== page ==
What did post-apocalyptic films get right about our current crisis?

George Romero Honored with a Star on the Hollywood Walk of Fame, Los Angeles, USA - 25 Oct 2017

Honestly, we should’ve been more ready for this pandemic.

Given the popularity and proliferation of post-apocalyptic films, we should be masters at navigating a crumbling world. We have the blueprints right at our fingertips!

While we haven’t gone full-blown “Road Warrior” (yet), who knows what the future holds? As we settle into the rhythms of this apocalypse-lite, let’s take a look at some lessons from these five films and see if they’ve held true in our current situation.

Land of the Dead” (2005)

Lesson: With enough money, you can buy safety.

In 2005, George Romero added a fourth installment to his famous, subversive zombie trilogy (“Night of the Living Dead,””Dawn of the Dead” and “Day of the Dead”). The plot of “Land of the Dead” revolves around an enclosed city where the poor live in squalor and the rich live in a high-rise skyscraper, which is ruled over by a millionaire played by Dennis Hopper.

Does it apply to our world? It’s hard to read stories about the 1 percent hiding out in luxury bunkers equipped with swimming pools — or in record mogul David Geffen’s case, self-isolating in million-dollar luxury yachts — and not feel the intense strain of inequity.

The pandemic has shone a harsh light onto the disparities between the haves and have-nots. Even at the beginning, it wasn’t a problem for entire basketball teams to get tested when there was a nationwide shortage. Big banks are getting bailouts while the rest of us get a check that won’t cover most San Diego rents. And actor Jared Leto spent the first 12 days of the pandemic unaware of it because he was in the desert finding himself or something. It’d be nice if we get some sort of rich-person reckoning like in the final act of “Land of the Dead,” but this is real life, and that sort of happy ending is rare.

Bird Box” (2018)

Lesson: You’ll have to wear uncomfortable things to stay alive.

In “Bird Box,” the world is overtaken by unseen “entities” that cause anybody who looks upon them to kill themselves. As a result, Sandra Bullock and her two children must navigate the world blindfolded in order to survive.

Does it apply to our world? Good thing we don’t have to wear blindfolds, but it’s doubtful that anyone is really into wearing face masks. Not only do they make it difficult to breathe and trigger vague feelings of claustrophobia, but they also serve as a reminder of how bad our breath is at all times. Plus, for those with sensitive skin (i.e. me) they’re causing all sorts of unflattering acne. But just like the blindfolds in “Bird Box,” these face masks are very likely saving people’s lives.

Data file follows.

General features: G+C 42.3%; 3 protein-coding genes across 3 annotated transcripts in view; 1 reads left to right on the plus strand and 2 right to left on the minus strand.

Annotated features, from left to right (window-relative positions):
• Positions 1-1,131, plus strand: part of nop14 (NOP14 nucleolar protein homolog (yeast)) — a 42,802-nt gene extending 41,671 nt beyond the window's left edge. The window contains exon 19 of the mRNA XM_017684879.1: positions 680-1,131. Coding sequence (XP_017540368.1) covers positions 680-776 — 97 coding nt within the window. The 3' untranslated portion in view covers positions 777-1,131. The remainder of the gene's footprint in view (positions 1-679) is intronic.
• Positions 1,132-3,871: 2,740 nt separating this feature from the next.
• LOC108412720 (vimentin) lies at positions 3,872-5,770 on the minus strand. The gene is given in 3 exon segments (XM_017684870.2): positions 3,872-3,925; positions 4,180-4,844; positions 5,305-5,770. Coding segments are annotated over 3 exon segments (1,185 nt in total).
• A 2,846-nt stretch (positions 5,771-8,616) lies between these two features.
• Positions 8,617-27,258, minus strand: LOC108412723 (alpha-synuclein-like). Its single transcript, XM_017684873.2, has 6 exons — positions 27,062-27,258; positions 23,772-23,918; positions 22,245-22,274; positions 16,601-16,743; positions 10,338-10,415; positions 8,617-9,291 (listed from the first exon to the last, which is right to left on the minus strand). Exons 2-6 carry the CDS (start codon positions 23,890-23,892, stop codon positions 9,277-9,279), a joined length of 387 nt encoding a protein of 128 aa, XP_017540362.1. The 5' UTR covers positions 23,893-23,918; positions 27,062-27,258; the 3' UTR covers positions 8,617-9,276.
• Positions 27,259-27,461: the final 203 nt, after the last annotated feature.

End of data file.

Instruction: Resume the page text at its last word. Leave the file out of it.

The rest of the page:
Mad Max Beyond Thunderdome” (1985)

Lesson: Communication will be dumbed down to platitudes.

There are many lessons to derive from the post-apocalyptic “Mad Max” movies, including goods becoming more valuable than currency (e.g. Max: gasoline = us: toilet paper). But in “Mad Max Beyond Thunderdome,” order has been simplified to cliche, easy-to-remember rules like “Two men enter, one man leaves,” and “break the deal, face the wheel.”

Does it apply to our world? Thankfully, no one’s enacted “remove the mask, face the axe” or “wash your hands or else get tanned” rules yet, but that hasn’t stopped people from relying on cliches and platitudes to get their messages across. If I hear one more commercial use “In these unprecedented times” or “Together, we’ll get through this” to sell me a car or an iPhone or an El Pollo Loco dinner, I’m going to volunteer for the Thunderdome myself.

A Boy and His Dog” (1975)

Lesson: You can only trust animals when the world falls apart.

“A Boy and His Dog” is a super problematic movie about, well, a teen and his dog — with whom he shares a telepathic bond — and their methods of survival during the post-apocalypse. Their relationship is based on the boy locating food for his dog, and in exchange, the dog sniffs out women. I mean, the film is based on a novel by the famous misanthrope Harlan Ellison, and it was made at the height of ‘70s sci-fi bleakness, so of course it’s not going to be woke.

Does it apply to our world? If you can get past the ickiness of the story and focus only on a story of friendship, then it works. During a time when it’s scary for humans to be physically close, we can still turn to our furry friends for comfort. I hope everybody has a cat or dog that they can snuggle when the world becomes too much.

The Road” (2011)

Lesson: People will resort to cannibalism

In the bleakest of futures, food will run out and humans will eventually turn to cannibalism. Such is the case in “The Road,” based on Cormac McCarthy’s terrifying 2006 novel of the same name.

The film follows an unnamed father and son journeying through a burnt-out world with no other purpose except surviving. And of course, they keep running into people who want to do them harm, including a house full of cannibals. It’s scary stuff.

Does it apply to our world? Thankfully, no. I know we’re nowhere near the cannibalism stage because no matter how empty the grocery stores are, there always seems to be Hot Pockets and Bagel Bites in stock. If this pandemic has taught us anything, it’s that we’ll carry humankind’s fire in the form of mouth-scorching pepperoni pizza pockets. Whether or not they actually taste better than human flesh is open for debate, though.